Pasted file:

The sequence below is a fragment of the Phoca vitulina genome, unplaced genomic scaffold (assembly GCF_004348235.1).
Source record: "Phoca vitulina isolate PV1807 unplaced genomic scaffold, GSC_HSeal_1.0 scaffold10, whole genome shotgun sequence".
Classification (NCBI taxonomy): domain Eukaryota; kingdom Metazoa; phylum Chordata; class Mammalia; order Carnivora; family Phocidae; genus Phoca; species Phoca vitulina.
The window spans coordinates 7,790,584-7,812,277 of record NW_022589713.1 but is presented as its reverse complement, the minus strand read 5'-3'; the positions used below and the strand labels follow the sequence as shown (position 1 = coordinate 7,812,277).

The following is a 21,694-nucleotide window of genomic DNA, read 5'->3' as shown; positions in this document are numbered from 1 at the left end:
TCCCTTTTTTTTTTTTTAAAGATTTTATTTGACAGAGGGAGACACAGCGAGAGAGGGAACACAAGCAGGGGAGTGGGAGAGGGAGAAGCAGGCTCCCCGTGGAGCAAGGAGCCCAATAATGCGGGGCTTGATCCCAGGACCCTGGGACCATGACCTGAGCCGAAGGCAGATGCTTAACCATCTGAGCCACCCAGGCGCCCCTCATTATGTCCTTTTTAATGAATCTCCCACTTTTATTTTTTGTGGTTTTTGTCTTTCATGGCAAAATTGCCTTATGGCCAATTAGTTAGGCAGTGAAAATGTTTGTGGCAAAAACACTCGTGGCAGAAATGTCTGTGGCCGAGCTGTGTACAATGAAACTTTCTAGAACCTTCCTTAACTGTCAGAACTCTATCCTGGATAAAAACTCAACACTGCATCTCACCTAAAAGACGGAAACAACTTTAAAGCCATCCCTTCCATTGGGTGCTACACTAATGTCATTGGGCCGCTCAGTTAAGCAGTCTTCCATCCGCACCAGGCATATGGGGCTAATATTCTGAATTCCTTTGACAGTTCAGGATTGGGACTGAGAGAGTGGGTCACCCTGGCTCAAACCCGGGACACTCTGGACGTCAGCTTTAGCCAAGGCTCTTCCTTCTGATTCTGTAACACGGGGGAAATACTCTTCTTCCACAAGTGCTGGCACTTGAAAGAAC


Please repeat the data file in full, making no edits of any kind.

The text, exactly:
The sequence below is a fragment of the Phoca vitulina genome, unplaced genomic scaffold (assembly GCF_004348235.1).
Source record: "Phoca vitulina isolate PV1807 unplaced genomic scaffold, GSC_HSeal_1.0 scaffold10, whole genome shotgun sequence".
Classification (NCBI taxonomy): domain Eukaryota; kingdom Metazoa; phylum Chordata; class Mammalia; order Carnivora; family Phocidae; genus Phoca; species Phoca vitulina.
The window spans coordinates 7,790,584-7,812,277 of record NW_022589713.1 but is presented as its reverse complement, the minus strand read 5'-3'; the positions used below and the strand labels follow the sequence as shown (position 1 = coordinate 7,812,277).

The following is a 21,694-nucleotide window of genomic DNA, read 5'->3' as shown; positions in this document are numbered from 1 at the left end:
TCCCTTTTTTTTTTTTTAAAGATTTTATTTGACAGAGGGAGACACAGCGAGAGAGGGAACACAAGCAGGGGAGTGGGAGAGGGAGAAGCAGGCTCCCCGTGGAGCAAGGAGCCCAATAATGCGGGGCTTGATCCCAGGACCCTGGGACCATGACCTGAGCCGAAGGCAGATGCTTAACCATCTGAGCCACCCAGGCGCCCCTCATTATGTCCTTTTTAATGAATCTCCCACTTTTATTTTTTGTGGTTTTTGTCTTTCATGGCAAAATTGCCTTATGGCCAATTAGTTAGGCAGTGAAAATGTTTGTGGCAAAAACACTCGTGGCAGAAATGTCTGTGGCCGAGCTGTGTACAATGAAACTTTCTAGAACCTTCCTTAACTGTCAGAACTCTATCCTGGATAAAAACTCAACACTGCATCTCACCTAAAAGACGGAAACAACTTTAAAGCCATCCCTTCCATTGGGTGCTACACTAATGTCATTGGGCCGCTCAGTTAAGCAGTCTTCCATCCGCACCAGGCATATGGGGCTAATATTCTGAATTCCTTTGACAGTTCAGGATTGGGACTGAGAGAGTGGGTCACCCTGGCTCAAACCCGGGACACTCTGGACGTCAGCTTTAGCCAAGGCTCTTCCTTCTGATTCTGTAACACGGGGGAAATACTCTTCTTCCACAAGTGCTGGCACTTGAAAGAAC